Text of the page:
May 042020

I just learned that a longtime Philadelphia music scene legend, Tom Sheehy, who actually was known around town as “The Colonel” (as in Elvis Presley’s Colonel), has passed. I didn’t know The Colonel well, but he was a fixture at almost any national or local show of note from the start of my club-going days, in the early 1980s, through whenever it was in the last 5 or 10 years, when I first noticed I didn’t see his gaunt face and gray, thinning shag-pompadour in the crowd. His standing as a local scene legend far preceded the time I first got to know him. I’m sure Townsman geo, who goes back further and played in one of Kenn Kweder‘s lineups, which The Colonel managed and/or did publicity for, can fill us in on details.

I was never sure exactly what The Colonel did, how he paid his bills, how he was tied to all local music-related media (ie, clubs, radio stations, record stores), etc, but as I mentioned him being at “almost any…show of note,” he seemed to help define what constituted “of note.” When we’d see him in the crowd at one of my band’s shows, for instance, my bandmates and I would note his presence and get a little jolt of pride at the “scene blessing” we’d been given. Who knew why this felt good? Tom seemed like a nice enough guy, in the few, brief words we exchanged, but why the hell did we care that he was in the crowd?


  7 Responses to “Your Scene’s Local Legend(s)”

  1. I never met the Colonel in person but back the Dummytown listserv was up and running, I remember him being particularly against festivals and outdoor shows. “No roof, no rock” I’m not quite as dogmatic but I definitely understand that position.

  2. Oh no! Not the Colonel!

  3. diskojoe

    Willie “Loco” Alexander now lives in Gloucester, in the North Shore of MA, near where I live. I’ve seen him @ a local record store there several times. He was in a recent documentary about the 70s Boston scene where he was filmed in his apartment, which is filled with memorabilia of those times.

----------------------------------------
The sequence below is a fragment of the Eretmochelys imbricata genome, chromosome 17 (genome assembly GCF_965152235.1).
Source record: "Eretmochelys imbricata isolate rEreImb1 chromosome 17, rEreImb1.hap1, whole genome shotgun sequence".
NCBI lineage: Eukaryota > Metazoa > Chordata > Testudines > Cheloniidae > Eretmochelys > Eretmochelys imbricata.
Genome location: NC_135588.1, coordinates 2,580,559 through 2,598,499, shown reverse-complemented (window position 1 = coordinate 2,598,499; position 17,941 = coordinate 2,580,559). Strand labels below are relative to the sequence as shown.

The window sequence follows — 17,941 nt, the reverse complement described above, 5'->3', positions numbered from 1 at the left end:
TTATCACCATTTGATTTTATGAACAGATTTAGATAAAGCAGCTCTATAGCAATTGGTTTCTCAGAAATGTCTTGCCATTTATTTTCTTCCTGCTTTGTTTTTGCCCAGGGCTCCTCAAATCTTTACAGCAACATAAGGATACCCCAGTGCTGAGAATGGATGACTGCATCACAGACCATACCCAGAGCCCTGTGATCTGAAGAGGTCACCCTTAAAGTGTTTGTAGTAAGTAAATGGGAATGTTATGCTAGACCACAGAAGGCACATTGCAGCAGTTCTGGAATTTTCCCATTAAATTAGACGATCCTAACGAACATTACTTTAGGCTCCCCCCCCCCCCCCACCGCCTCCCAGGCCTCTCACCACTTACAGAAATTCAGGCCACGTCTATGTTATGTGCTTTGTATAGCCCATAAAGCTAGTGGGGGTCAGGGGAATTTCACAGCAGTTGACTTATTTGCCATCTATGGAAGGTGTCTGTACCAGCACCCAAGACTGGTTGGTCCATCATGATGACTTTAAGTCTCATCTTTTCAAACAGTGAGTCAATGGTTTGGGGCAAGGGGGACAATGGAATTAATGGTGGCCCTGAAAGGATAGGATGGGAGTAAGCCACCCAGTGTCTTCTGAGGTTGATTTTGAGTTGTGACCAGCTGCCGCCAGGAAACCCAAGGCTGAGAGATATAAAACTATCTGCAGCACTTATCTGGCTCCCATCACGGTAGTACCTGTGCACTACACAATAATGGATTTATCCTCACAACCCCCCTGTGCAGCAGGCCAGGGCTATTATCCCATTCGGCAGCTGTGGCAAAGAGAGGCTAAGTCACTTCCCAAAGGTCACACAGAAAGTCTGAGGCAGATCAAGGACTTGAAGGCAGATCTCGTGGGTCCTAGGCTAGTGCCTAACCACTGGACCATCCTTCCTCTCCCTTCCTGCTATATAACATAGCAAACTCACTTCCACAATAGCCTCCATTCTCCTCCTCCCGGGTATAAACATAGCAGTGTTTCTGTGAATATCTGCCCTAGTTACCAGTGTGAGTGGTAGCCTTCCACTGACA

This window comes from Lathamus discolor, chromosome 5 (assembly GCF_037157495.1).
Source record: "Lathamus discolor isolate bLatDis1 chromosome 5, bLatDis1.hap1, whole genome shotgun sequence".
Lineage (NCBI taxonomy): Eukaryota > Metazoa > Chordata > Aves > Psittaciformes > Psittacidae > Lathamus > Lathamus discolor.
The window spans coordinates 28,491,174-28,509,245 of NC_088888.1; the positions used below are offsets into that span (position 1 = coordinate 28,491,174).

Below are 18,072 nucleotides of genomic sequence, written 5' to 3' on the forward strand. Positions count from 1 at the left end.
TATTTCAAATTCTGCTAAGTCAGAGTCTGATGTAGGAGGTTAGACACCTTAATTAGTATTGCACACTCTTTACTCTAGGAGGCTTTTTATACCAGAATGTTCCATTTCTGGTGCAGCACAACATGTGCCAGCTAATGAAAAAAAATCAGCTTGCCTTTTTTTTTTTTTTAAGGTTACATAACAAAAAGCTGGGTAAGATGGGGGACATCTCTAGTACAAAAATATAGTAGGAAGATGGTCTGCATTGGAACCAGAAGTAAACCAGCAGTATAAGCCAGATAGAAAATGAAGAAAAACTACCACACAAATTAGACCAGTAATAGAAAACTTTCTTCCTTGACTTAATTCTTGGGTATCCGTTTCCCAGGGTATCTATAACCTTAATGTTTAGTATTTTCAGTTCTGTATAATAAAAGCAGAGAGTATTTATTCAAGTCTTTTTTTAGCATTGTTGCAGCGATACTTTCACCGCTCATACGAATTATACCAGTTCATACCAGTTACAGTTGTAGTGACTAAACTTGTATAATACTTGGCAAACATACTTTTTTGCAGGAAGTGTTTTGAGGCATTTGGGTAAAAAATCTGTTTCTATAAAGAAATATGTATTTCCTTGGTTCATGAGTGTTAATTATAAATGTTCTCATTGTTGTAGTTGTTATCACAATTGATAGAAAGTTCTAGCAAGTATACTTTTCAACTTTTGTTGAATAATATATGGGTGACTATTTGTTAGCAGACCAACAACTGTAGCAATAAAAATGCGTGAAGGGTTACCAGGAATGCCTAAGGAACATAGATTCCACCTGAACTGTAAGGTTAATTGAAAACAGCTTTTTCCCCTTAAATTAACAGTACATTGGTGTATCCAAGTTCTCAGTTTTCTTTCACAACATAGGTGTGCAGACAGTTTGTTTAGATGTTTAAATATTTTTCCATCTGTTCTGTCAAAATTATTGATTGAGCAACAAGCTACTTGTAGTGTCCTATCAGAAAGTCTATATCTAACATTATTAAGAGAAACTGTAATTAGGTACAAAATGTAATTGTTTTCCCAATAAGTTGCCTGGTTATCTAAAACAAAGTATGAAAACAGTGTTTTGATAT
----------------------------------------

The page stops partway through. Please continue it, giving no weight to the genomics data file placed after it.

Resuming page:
I would have to put my friend Barrence Whitfield in this catagory. He’s been living in the North Shore himself for nearly 30 yrs. He has done a lot of things like appear on Jools Holland’s show & a rock and roll game show in Australia, but he still works in my hometown record store (or worked before this crap started) in between gigs, which seem mainly in Europe/ UK despite doing some gigs in the Eastern US.

    Another person that I was thinking of was a guy named Preacher Jack, who was this homeless guy w/long white hair & beard, who played a mean boogie woo give piano like Jerry Lee Lewis. He actually had a couple of albums out on Rounder Records in the early 80s. I haven’t seen him in a while, so I’m not sure that he’s still around.

  4. The Northampton MA version is a guy named Ray Mason. A local legend who has put out a twenty plus albums on his own, with The Ray Mason Band, and as a co-leader in a band called The Lonesome Brothers (who just celebrated their 35th anniversary). Ray has been playing out for over 50 years, starting in garage bands as a teenager. Has great stories to tell from way back when like seeing the Yardbirds play a gig in a high school auditorium.

    Plays a way cool battered old 1965 Silvertone guitar, has a true rock & roll heart, and is the nicest guy your could ever meet.

  5. Sad news for sure. In his later years, Tom went back to Univ of Penn and I think took a Masters in history. That always blows my mind; when someone has that strong an interest during their “golden” years and just immerses themselves into a brand new pursuit. He had levels. The chicken lady would end up talking to him about history more often than music as they were both friends with the same professor at Penn. He did p.r. work for the Rolling Hayseeds for that first record. Very nice guy, and super advocate for the Philly scene.

  6. I forgot you had overlap with him in the Rolling Hayseeds, chickenfrank. I’ve also just been learning about him going back and getting his Masters at an advanced age. Very cool!

    diskojoe and al, thanks for representing your local legends. Thanks to each of you, I have some familiarity with them. By the way, al, I’ve got that same model and color Silvertone sitting right beside me as I work from home these days!

    Here’s hoping to hear more about legends from other localities represented here.

  7. It’s no picnic being a local legend. I’ll walk into a crowded bar,and despite there being all these people who know me, NO ONE will ever talk to me. I guess it’s just too intimidating for them.

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